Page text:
Is there a way to stem the tide of sea level rise due to climate change? I mean, if we can’t build a seawall around the coast of every continent and island, what other option is there other than an eventual mass human migration inland? Well, NASA thinks there very well may be a solution.
The Earth may be saving herself. Climate change researchers have been collecting data from NASA satellites to determine where all this extra liquid water from melted ice sheets and glaciers is ending up. It seems the Earth has absorbed over three trillion tons of water (that’s about the equivalent of what’s in Lake Huron) that are replenishing depleted lakes and underground aquifers. Now, this is great news but not a permanent fix. Researchers estimate this temporary band-aid will slow sea level rise by about twenty percent. Earth is buying us Earthlings some more time to get our you-know-what together and fix this mess we have created.
So, how does this “band-aid” work? The Earth’s regular water budget is provided by annual amounts of water evaporated from the oceans. This becomes precipitation that returns to the Earth through rainfall or snow. It then recycles back into the oceans as runoff or through rivers. As mankind’s use of groundwater has dramatically increased, the Earth has become quite thirsty as reservoirs are depleted. It has become a sponge, compensating for this unprecedented loss by absorbing what is melting from ice sheets and glaciers. This has served to curb rising sea levels despite the fact that glaciers and ice sheets continue to melt.
Now scientists are scrambling to recalculate future models and adjust previous projections of sea level rise as a result of the Earth’s warming oceans. So, although sea levels are still expected to rise, Earthlings have a little bit more time to solve the problems that will cause. But, once the Earth has slated her thirst, all that meltwater will then become a problem.
NASA is using a twin satellite system, GRACE (Gravity Recovery and Climate Experiment), to measure how much water is being stored within the Earth. Since scuba divers can’t delve into these underground reservoirs, just what kind of digital dipstick is being used? The satellites use gravity to measure liquid. The gringa scratches her head and says, “Um, what? A gravity yardstick? How does that work?”
As the twin satellites orbit the Earth, they measure the distance between themselves. Their measurements are so accurate and precise, they can get as close as a strand of human hair. Amazing! But, I digress. GRACE then transmits the data to Earthling researchers who use the information to measure any gravitational change in the Earth that is the result of any change Earth’s water distribution.
By using this method, scientists have measured how much water has been stored within Earth’s continents as a result of ice sheet and glacier melt. This is the first study of its kind. And, according to NASA’s mission to use technology to safeguard the future of Earth and the lives of Earthlings, the agency has shared this knowledge with other scientific communities around the world.
And GRACE is proving her mettle in other areas of climate change data as well. The satellites are tracking circulation and current patterns within the Atlantic Ocean. The typical current pattern of the Gulf Stream carries warm, tropical water northward to Greenland. By the time it arrives at its northern destination, the water has cooled significantly. Colder water is denser so the water that originated from the tropics, and was riding at the surface. has sunk as deep as two miles within the ocean by the time it gets to Greenland. The colder, heavier, bottom water is then dragged back South.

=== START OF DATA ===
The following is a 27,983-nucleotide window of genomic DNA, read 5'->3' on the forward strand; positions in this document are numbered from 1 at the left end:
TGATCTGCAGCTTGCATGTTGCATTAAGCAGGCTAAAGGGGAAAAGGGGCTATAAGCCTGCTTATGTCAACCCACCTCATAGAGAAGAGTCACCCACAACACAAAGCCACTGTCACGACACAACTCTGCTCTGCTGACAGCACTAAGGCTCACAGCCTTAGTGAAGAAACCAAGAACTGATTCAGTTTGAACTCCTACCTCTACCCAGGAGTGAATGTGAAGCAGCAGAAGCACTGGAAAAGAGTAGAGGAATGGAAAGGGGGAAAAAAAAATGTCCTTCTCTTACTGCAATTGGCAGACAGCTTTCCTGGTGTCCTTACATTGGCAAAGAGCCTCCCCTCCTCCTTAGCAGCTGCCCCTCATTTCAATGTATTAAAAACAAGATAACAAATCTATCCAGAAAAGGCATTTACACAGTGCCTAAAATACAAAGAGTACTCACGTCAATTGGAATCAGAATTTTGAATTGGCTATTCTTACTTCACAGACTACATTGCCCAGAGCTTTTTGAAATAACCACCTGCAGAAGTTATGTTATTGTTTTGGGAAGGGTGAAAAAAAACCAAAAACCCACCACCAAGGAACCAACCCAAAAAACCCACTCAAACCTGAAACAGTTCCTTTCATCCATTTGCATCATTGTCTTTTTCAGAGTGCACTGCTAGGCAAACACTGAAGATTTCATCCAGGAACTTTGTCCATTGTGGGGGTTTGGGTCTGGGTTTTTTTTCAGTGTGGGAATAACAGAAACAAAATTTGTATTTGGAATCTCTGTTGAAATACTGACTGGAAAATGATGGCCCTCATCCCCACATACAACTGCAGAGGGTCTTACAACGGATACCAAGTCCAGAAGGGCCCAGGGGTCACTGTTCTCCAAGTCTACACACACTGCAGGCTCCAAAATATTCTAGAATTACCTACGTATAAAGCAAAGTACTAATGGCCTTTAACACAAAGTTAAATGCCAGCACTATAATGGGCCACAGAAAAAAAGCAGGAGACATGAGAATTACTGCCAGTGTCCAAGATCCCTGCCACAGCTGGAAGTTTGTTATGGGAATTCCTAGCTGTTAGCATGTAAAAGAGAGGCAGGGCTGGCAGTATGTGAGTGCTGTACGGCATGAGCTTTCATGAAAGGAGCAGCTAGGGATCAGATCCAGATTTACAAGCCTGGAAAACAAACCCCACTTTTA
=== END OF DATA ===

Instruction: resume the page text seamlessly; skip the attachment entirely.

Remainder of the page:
In this way the waters of the Atlantic Ocean are consistently agitated, cooled, oxygenated and nutritionally refreshed. Oceanographers call this pattern the Atlantic Meridional Overturning Circulation (AMOC). However, the gringa prefers the common name, the “Conveyor Belt” of the Atlantic.
The Atlantic’s “Conveyor Belt” effect is like an air conditioner for the world’s oceans. It is critical to modulating the temperature of the Earth. Data collected from GRACE has revealed that the “Conveyor Belt” is slowing down. Researchers are uncertain if this is directly caused by climate change or if other factors are at play.
GRACE is going to help answer these questions. One way is by measuring gravity data from the bottom of the Atlantic Ocean. Changes in the ocean’s currents will result in pressure changes that GRACE can detect with gravitational measurements.
And GRACE is also contributing to the development of practical solutions that can be implemented right now, helping the people of Brazil. 2015 was the worst year in over three decades for drought in Brazil.
Hydrologists were able to use data collected from GRACE to calculate that in a three year period Brazil lost about fifteen trillion gallons of water each year. Water levels of aquifers and rivers were also analyzed.
Brazil is heavily dependent on the country’s rivers to provide water for their people, electricity production and for critical agriculture. The data provided by GRACE enables the Brazilian government to create models that will simulate future expected droughts. This makes it possible for the nation to plan effectively, monitor their water resources responsibly and continue to provide for the water needs of over 200 million Brazilians.
And those are just some of the facts about “Amazing GRACE”.
Image Source: www.nasa.gov